International Students Warmed by Welcome Dinner
SUNY Plattsburgh’s Global Education Office hosted a dinner to give new international students a warm welcome to campus — even with temperatures in the single digits — Friday, Jan. 25 at the Plattsburgh House of Prayer.
Nearly 25 students hailing from 14 countries arrived on campus early so GEO staffers could help acclimate them during nearly a week of orientation. The dinner is the capstone experience for the week, according to Associate Vice President for Global Education Jackie Vogl.
“The students have been invited to dinner by various faith communities all week, and this time it’s for faculty and staff to become acquainted,” Vogl said. “It’s nice, and I think it shows the true spirit of Plattsburgh — it’s the kind of thing that wouldn’t necessarily happen at a larger school or even at a school abroad. It’s unheard of for faculty and staff abroad to mingle with students.”
The international buffet featured a meal catered by local Thai restaurant, Sawatdee, and desserts were provided by faculty and staff, Vogl said. After dinner, students were going to be treated to a Cardinal women’s hockey game.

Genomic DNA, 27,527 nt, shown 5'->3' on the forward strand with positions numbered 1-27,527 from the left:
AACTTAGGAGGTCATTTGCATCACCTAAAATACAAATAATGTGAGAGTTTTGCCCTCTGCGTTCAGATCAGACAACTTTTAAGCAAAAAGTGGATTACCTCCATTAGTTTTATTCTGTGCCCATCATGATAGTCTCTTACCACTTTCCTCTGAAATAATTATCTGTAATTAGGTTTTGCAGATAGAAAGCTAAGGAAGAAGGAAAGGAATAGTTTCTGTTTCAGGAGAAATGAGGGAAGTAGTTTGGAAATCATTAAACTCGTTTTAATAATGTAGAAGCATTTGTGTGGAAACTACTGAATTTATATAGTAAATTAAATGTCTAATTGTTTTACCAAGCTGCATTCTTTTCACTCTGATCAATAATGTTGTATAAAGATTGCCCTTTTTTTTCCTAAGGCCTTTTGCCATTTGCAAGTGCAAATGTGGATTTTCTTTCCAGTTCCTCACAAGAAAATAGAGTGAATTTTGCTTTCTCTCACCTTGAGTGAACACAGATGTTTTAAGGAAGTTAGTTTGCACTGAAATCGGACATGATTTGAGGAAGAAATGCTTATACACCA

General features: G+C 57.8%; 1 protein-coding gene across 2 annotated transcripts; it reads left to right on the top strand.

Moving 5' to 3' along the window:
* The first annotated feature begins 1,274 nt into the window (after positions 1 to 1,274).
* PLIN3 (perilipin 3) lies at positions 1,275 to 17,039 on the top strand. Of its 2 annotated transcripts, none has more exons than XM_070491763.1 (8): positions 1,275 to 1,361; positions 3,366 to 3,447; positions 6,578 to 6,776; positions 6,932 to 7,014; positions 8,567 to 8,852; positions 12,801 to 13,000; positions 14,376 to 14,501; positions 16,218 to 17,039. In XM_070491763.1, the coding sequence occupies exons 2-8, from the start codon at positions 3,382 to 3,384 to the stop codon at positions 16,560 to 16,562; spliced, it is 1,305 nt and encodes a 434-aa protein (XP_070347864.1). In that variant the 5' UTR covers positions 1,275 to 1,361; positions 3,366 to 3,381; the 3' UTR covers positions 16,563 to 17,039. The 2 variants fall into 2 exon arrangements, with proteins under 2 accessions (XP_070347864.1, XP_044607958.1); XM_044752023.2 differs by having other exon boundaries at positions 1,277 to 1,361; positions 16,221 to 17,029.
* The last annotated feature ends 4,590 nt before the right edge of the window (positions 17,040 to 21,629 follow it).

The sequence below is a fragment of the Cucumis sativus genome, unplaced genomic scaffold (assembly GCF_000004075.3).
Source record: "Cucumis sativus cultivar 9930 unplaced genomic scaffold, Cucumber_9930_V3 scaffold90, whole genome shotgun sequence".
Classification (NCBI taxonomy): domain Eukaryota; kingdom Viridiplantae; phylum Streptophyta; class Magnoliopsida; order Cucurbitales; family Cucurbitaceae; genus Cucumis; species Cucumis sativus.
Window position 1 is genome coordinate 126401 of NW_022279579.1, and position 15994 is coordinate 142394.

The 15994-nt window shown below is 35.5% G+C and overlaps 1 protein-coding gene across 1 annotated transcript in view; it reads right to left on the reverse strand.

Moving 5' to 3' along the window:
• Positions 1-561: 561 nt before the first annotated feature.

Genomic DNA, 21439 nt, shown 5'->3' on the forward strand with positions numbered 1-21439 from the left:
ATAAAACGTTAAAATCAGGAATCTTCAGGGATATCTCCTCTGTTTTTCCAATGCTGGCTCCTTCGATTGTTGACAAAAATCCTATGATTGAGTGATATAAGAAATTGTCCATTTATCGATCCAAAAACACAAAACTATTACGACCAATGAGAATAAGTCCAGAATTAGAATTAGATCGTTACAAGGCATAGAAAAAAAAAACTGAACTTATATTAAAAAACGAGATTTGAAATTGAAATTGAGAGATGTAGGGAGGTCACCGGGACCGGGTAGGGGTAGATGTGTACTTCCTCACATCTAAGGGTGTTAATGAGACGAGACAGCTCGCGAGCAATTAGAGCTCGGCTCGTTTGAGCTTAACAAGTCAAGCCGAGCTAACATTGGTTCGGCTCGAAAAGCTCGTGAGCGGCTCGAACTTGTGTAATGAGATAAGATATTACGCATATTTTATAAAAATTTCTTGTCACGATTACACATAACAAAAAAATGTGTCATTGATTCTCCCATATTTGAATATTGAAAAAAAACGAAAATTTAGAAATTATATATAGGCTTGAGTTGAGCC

Vogl said many of the students have never experienced the type of weather Plattsburgh experiences in January.
“In Karachi, Pakistan, for example, the average low temperature is 55 degrees. Students arriving this year experienced snow, frozen rain, more snow and below-zero temperatures,” she said.
Pakistani freshman, Alaina Asim, and her father, Saifi, arrived during the snowstorm the weekend of Jan. 19-20, Vogl said.
“The office had a whole array of donated winter clothing that the students were able to take,” she said.
“It was very cold, but quite pretty,” Asim said. It was her first time seeing the kind of weather Plattsburgh gets. She’ll have to get used to it. The biomedical science major plans to earn her degree from SUNY Plattsburgh.
“I wanted to go to a small liberal arts school,” she said. With enough credits from high school, she plans to be finished in three years.
Now in its second year, Vogl said they held the first dinner last year “because there was a perception that the United States as a country would be less than welcoming. We had to dispel that at the grass-roots level.”
Mann Dedhia, a sophomore computer science major from India, said the dinner last year helped him “open up with people over here” and helped him understand the people and culture of the area.
Vogl said that was the intent.
“Last year’s dinner was among the highlights of the week for new students, orientation staff members and the staff of the Global Education Office.” The same held true this year, she said.